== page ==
How has the custom market changed since you started?

Back in the middle ’80s, the custom market was small. The big guys owned the guitar business. There was Schecter, and Hamer was still smallish. Nowadays there are tons of small builders, whether it’s a one-man shop or a three-man shop. In part, that’s because information is so much more accessible, a guy can go on the Gear Page and show his stuff, whereas in the old days it was all expensive print ads, so it was tough for someone starting out to get nationwide exposure. Trends have changed, too. When we started in the ’80s, almost every guitar we made had a Floyd Rose tremolo on it.

The elegant neck carve of a Tom Anderson Short T.

What was the inspiration for your new 24 ¾"-scale Short T model?

I had been talking to some acoustic fingerstyle players and they said, “When you get older, these longer-scale guitars get tougher to play.” Doing this guitar-building thing for 30 years, my hands have had a rough life, so for the last ten years I have been really enjoying playing our shorter-scale guitars—our Cobras. On a whim one day, I thought, “What if we do all the traditional woods but do it short scale?” A lot of the previous [Fender-style] short-scale stuff had mahogany bodies, Floyd Roses, 24 frets, and humbuckers. You haven’t seen many Teles that leave the traditional stuff alone but change the scale.

I made one for myself to see if it would sound anything like a regular Tele, and I was a pleasantly surprised that it seemed to retain its Tele-ness but removed some of the things that can make Teles hard to play. We knew that the short scale would make it play easier and make strings easier to bend—I play .011s on the Short T and it feels like .010s—but the sound was the real question. It turned out that the sound is just a little fuller, almost as if you are tuned down to Eb.

Are you still doing them with traditional Tele woods like alder and ash?

Yeah, they have all been either alder or ash backs, and we do a lot of them hollow. I really the love the liveliness of hollow guitars. My favorite is alder back, alder top, and a maple neck.

A long view of a new Tom Anderson Short T showing the company’s trademark double strap buttons—which enable both quick strap adjustment and stable positioning on the floor.

Are there any other differences other than scale length?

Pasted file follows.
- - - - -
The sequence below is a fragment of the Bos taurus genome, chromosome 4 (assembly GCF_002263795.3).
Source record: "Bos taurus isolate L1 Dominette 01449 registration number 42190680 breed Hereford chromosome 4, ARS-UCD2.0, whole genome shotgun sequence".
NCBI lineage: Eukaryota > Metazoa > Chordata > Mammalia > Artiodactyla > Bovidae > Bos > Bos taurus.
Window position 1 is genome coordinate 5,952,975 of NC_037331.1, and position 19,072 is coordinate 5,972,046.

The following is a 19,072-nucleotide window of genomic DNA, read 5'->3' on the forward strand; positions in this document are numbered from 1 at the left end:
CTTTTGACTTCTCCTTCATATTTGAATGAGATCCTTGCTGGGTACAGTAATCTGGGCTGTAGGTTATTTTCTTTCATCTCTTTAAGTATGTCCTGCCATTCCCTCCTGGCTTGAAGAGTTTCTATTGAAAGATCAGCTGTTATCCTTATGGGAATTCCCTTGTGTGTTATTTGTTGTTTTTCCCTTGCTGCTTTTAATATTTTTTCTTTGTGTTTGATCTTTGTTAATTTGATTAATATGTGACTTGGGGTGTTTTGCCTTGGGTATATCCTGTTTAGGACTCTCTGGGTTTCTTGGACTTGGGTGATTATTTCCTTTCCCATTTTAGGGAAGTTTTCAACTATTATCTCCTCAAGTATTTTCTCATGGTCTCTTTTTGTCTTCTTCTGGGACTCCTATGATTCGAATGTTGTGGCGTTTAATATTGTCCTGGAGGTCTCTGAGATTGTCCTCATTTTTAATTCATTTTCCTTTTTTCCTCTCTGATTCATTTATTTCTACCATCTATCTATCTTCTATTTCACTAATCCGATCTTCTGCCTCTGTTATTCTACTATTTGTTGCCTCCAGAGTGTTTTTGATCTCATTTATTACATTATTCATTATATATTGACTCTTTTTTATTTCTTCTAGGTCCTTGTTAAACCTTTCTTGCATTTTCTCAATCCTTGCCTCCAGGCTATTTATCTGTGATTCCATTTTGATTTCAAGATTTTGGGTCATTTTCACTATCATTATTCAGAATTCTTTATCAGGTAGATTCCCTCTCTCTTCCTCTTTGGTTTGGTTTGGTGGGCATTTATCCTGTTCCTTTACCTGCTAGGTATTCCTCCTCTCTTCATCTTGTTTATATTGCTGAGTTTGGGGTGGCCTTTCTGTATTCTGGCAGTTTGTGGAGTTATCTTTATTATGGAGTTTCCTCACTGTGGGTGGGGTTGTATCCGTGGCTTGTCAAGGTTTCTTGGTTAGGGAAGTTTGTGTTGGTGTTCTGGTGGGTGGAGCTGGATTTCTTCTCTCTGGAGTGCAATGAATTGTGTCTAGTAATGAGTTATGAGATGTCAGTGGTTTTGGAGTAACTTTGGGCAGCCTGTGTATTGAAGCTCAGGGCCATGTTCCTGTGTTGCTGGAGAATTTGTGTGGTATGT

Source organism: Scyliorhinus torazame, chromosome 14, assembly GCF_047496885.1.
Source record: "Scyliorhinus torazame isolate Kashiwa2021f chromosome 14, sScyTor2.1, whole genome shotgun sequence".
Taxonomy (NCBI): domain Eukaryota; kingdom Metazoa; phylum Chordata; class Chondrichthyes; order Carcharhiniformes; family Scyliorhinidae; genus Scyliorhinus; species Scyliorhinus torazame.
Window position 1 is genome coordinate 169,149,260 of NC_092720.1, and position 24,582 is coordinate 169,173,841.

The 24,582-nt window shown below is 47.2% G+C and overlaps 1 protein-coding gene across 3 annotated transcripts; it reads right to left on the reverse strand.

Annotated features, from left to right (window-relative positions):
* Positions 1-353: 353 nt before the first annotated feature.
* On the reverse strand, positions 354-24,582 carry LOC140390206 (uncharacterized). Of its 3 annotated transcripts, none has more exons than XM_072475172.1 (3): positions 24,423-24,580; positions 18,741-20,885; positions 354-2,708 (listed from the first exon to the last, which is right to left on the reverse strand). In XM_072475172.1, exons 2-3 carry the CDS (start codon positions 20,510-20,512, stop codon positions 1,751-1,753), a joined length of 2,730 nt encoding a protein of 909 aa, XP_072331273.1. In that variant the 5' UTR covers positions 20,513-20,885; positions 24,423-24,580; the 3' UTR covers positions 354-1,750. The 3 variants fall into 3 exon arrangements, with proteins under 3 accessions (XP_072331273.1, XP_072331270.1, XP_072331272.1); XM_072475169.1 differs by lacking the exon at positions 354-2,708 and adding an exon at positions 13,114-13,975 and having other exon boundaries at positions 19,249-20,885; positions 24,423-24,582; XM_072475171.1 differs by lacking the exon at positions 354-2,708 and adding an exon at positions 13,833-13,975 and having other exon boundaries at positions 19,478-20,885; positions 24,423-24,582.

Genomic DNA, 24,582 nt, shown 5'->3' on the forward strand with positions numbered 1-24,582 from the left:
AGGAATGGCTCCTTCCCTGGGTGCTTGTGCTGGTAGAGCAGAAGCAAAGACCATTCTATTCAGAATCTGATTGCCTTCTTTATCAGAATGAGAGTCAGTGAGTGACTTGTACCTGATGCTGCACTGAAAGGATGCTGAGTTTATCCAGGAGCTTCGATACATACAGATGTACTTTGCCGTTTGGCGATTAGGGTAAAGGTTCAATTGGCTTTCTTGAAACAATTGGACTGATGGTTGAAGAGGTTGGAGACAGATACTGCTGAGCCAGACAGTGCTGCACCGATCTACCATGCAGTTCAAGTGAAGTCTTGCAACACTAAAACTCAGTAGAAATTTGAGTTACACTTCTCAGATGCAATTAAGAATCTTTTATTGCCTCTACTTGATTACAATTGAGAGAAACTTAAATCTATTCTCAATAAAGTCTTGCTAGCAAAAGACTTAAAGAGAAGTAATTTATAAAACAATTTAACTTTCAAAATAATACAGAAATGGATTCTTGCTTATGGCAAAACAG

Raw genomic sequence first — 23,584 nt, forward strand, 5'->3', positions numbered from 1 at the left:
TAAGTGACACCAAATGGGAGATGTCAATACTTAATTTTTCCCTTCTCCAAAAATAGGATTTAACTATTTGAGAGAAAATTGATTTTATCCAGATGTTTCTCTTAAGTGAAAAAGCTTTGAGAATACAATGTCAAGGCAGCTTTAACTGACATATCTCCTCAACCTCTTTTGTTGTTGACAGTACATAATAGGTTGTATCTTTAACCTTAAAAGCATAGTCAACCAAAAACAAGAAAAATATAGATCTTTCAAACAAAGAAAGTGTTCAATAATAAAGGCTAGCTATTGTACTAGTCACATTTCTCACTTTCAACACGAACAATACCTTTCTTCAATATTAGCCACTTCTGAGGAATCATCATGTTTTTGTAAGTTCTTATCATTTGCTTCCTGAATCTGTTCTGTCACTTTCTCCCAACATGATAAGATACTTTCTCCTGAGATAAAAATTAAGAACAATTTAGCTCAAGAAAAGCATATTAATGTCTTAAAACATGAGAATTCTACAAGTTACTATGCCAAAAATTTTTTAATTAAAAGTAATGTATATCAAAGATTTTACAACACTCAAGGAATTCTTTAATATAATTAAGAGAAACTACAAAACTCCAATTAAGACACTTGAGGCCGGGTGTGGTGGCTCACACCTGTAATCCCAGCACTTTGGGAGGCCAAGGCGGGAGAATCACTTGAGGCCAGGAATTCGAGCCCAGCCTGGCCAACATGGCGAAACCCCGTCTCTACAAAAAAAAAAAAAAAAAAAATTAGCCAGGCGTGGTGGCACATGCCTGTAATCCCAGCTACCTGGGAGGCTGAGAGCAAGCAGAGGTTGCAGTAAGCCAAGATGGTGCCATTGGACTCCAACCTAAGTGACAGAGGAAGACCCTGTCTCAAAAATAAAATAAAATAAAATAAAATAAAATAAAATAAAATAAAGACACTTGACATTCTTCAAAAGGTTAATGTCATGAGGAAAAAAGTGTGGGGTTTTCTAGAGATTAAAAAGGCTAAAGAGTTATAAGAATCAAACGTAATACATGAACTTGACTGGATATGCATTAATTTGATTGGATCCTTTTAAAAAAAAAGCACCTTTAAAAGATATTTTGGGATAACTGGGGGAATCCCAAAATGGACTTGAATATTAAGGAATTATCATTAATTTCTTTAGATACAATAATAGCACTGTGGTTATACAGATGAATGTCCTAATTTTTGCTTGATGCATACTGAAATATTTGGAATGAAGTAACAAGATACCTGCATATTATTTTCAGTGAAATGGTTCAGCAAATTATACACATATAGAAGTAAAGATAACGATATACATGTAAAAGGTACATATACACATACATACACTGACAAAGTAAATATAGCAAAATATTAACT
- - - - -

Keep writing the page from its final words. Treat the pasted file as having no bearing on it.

The way we make it, the 22nd fret is in the same place as the long scale—we don’t just shorten one end, so the guitar is still centered on your body. The pickups are moved around the scale so that they have the same harmonic placement. The bridge is moved closer to the neck, and the nut is closer to the body.

Why don’t you use the typical Telecaster-style bridge?

In our early days, a few of the LA guys we made guitars for were playing high-gain music and had issues with microphonics. We tried all kinds of things, then I remembered that on Jeff Beck’s humbucker-equipped Tele they had just whacked off the plate. I did that on one for John Hiatt’s guitarist, and the problem was solved. It completely eliminated the microphonics problem, so we started making them that way.

Do you find that you lose any of the essential Tele sound?

I don’t. Maybe it’s because we make everything else differently to compensate. We are not taking an old thing and building everything around that. We are starting from scratch with, “What do we need to do to make it sound like we want it to?”—not the concept that it needs to sound like this old ’52 Tele. There are things that we love about old guitars and some things that we don’t.

What has the reaction been so far?

The reaction has been spectacular. Numerous people picked it up at the NAMM show this year, and they said, “This feels so good.” We would say, “That’s a shorter scale,” and they would say, “No way!” You don’t think about it being a shorter scale, you just think, “This is a really good Tele.”